“This is a victory for all Filipinos who clamor for a nationalist education system, aligned with the goals of strengthening national identity, and achieving national development.”
By DEE AYROSO
The Alyansa ng Mga Tagapagtanggol ng Wikang Filipino (Tanggol Wika) lauded the Supreme Court (SC) for issuing a temporary restraining order against the new college curriculum removing Filipino as a mandatory subject in college.
The SC issued the order on April 22, a week after the Tanggol Wika filed a petition for a certiorari and prohibition with temporary restraining order to stop the implementation of the “Revised General Education Curriculum,” also known as the Commission on Higher Education Department (Ched) Memorandum Order (CMO) 20.
The SC asked the respondents President Aquino and Ched chairperson Patricia Licuanan to comment on the petition within 10 days.
“This is a victory for all Filipinos who clamor for a nationalist education system, aligned with the goals of strengthening national identity, and achieving national development,” said Tanggol Wika convener and National Artist for Literature Dr. Bienvenido Lumbera.
Lumbera is one of the 86 petitioners, who included progressive lawmakers, university officials and professors, awarded writers and poets, and leaders of linguist, literary, student and progressive organizations.
The petition said that CMO 20 violates the Constitution, including provisions on the national language, Philippine culture, nationalist education, and labor policy, as it removes Filipino language, Philippine Literature, Constitution and government from the general education curriculum in college.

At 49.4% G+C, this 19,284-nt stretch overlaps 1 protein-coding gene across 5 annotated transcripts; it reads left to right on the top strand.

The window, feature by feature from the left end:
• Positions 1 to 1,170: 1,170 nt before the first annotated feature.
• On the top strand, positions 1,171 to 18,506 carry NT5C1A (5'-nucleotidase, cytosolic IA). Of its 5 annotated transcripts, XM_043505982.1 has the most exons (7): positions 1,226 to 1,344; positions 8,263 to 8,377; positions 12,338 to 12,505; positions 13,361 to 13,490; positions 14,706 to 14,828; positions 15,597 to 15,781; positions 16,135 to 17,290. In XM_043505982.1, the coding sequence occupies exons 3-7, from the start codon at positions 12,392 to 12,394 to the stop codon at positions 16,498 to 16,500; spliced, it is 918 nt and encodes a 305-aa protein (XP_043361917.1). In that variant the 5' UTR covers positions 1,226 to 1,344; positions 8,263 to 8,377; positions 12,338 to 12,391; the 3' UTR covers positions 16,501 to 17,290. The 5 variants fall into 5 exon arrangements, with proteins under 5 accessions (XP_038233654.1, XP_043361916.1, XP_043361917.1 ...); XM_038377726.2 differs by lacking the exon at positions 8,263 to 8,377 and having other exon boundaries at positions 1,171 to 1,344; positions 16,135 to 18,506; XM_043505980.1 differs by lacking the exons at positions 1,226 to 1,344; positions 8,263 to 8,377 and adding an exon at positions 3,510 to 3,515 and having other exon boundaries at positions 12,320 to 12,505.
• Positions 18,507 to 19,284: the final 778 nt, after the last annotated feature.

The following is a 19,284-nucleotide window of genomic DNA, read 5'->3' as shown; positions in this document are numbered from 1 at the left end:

Tanggol Wika said that the filing of the petition is a victory in itself, with the 45-page petition the first to be written in Filipino.
The CMO 20 is part of government’s implementation of K to 12 program, and will be effective in 2018 or earlier, in time when the first batch of K to 12 graduates enter college.
However, Tanggol Wika had received reports of colleges that started to abolish their Filipino departments, or had started cutting down the required units of Filipino subjects.
Dr. David Michael San Juan, Filipino professor at the De La Salle University and Tanggol Wika convener called the TRO “a product of our collective endeavors through petitions, forums, and rallies.”
San Juan encouraged language defenders and the public to “continue scrutinizing other aspects of the K to 12 program, and help align current educational reforms to the country’s needs and the Filipino people’s welfare, so as to further contribute to the country’s historical anti-neocolonial and anti-imperialist struggle in the arena of culture and education.”